- Apr 11, 2021
The Catholic bishop of Belfast urged politicians to be more careful about their language as the city was engulfed in nightly violence.
Young people have hurled bricks, fireworks and gasoline bombs at police and set hijacked cars and a bus on fire during a week of violence on the streets of Northern Ireland. Police responded with rubber bullets and water cannons.
Gangs of youths threw stones and fireworks at police in Belfast who hit back with water cannons as violence flared again on the streets of Northern Ireland.
Rioters set a hijacked bus on fire and hurled gasoline bombs at police in Belfast in the fourth night of violence in a week in Northern Ireland, where Brexit has unsettled an uneasy political balance.
New British Prime Minister Boris Johnson on Wednesday finished his rocky debut tour of the U.K. in Northern Ireland, where he faces a doubly difficult challenge: Restoring the collapsed Belfast government and finding a solution for the Irish border after Brexit.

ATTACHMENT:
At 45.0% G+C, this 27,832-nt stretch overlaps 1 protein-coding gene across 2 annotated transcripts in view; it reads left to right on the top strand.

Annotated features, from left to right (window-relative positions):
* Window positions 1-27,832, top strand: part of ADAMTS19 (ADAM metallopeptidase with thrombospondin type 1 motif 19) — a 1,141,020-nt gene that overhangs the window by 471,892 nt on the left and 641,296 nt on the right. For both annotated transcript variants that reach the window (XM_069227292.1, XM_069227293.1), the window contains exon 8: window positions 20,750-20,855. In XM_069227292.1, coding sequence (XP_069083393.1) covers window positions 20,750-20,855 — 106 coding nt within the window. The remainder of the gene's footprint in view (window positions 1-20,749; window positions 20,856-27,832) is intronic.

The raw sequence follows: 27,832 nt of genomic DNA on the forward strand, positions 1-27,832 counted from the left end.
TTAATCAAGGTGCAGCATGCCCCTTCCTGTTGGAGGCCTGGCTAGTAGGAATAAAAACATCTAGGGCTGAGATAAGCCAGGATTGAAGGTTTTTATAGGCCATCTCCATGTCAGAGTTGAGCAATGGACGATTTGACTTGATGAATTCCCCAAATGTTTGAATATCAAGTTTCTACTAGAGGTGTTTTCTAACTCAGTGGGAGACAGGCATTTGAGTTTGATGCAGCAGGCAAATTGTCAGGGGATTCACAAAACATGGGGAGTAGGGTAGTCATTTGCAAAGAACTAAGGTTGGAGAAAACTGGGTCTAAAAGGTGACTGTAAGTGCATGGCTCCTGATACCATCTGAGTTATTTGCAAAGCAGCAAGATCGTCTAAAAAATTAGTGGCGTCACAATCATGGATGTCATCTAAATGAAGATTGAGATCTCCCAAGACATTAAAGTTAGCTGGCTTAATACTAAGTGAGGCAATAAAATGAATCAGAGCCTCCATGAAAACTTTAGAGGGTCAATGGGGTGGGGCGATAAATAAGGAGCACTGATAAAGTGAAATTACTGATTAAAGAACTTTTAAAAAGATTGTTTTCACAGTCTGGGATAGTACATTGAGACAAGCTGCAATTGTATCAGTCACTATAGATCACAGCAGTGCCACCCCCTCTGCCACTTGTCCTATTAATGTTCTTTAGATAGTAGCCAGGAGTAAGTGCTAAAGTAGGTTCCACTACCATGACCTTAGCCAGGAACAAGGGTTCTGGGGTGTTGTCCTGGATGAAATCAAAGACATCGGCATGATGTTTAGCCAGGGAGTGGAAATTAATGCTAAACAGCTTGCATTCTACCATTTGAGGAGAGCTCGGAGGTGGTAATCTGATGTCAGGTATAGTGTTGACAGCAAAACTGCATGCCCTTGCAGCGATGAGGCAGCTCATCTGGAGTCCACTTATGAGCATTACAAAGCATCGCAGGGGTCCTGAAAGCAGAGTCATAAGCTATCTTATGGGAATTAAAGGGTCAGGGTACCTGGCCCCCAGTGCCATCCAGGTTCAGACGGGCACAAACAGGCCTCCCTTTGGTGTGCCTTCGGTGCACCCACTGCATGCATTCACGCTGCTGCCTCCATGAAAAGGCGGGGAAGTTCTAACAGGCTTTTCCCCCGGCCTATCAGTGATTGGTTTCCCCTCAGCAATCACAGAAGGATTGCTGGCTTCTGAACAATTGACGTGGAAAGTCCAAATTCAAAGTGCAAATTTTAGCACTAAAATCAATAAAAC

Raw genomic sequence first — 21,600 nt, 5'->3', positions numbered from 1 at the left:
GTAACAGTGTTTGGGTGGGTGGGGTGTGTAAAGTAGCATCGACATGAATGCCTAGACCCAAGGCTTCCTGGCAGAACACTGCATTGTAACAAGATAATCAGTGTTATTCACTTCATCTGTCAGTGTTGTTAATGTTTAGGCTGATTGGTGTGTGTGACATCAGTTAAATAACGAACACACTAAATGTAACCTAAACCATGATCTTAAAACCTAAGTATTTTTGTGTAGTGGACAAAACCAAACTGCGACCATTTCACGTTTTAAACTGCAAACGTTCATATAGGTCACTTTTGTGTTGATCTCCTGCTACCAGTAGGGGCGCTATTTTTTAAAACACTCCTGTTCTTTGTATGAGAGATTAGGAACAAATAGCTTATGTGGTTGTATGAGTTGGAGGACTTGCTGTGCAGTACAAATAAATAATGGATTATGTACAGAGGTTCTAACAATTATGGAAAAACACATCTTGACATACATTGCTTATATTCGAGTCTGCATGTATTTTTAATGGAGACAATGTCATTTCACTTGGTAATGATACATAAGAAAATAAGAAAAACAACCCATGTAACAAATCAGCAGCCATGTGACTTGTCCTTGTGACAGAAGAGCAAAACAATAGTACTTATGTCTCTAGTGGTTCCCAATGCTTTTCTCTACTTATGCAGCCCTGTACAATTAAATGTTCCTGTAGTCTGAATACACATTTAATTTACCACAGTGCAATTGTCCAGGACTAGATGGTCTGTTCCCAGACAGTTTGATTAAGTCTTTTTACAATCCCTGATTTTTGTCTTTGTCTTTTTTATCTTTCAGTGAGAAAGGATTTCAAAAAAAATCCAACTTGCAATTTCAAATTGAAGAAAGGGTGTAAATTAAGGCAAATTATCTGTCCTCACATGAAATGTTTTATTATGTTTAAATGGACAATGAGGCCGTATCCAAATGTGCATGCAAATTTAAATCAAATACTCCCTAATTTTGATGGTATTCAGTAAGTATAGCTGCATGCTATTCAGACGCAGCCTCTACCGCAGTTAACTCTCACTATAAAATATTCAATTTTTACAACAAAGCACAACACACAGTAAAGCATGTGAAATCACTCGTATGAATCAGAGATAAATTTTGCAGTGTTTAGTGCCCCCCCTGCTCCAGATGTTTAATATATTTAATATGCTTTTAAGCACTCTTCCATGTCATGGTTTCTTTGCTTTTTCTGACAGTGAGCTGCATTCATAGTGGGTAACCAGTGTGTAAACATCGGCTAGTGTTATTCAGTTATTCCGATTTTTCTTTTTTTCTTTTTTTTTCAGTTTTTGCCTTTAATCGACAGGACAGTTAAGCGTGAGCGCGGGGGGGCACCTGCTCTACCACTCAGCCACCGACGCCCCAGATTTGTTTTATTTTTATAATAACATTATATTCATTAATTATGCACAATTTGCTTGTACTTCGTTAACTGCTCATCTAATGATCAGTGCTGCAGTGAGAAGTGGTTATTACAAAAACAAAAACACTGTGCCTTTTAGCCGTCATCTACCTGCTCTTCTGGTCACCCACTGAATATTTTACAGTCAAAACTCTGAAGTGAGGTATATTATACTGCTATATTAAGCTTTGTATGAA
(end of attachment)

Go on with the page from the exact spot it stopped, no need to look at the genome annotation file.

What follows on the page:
This week, the pro-life protections in Northern Ireland were removed in a series of amendments to the Northern Ireland (Executive Formation) Bill, that had the primary function of dealing with the exercise of government functions in Northern Ireland, since the power-sharing agreement collapsed in January 2017.
Religious leaders in Ireland expressed their hope that “substantive progress” will restore the power-sharing government in Northern Ireland that collapsed over two years ago.
Two Catholic churches in Northern Ireland have been targeted with graffiti bearing a message opposed to abortion, ahead of a key referendum in the Republic of Ireland.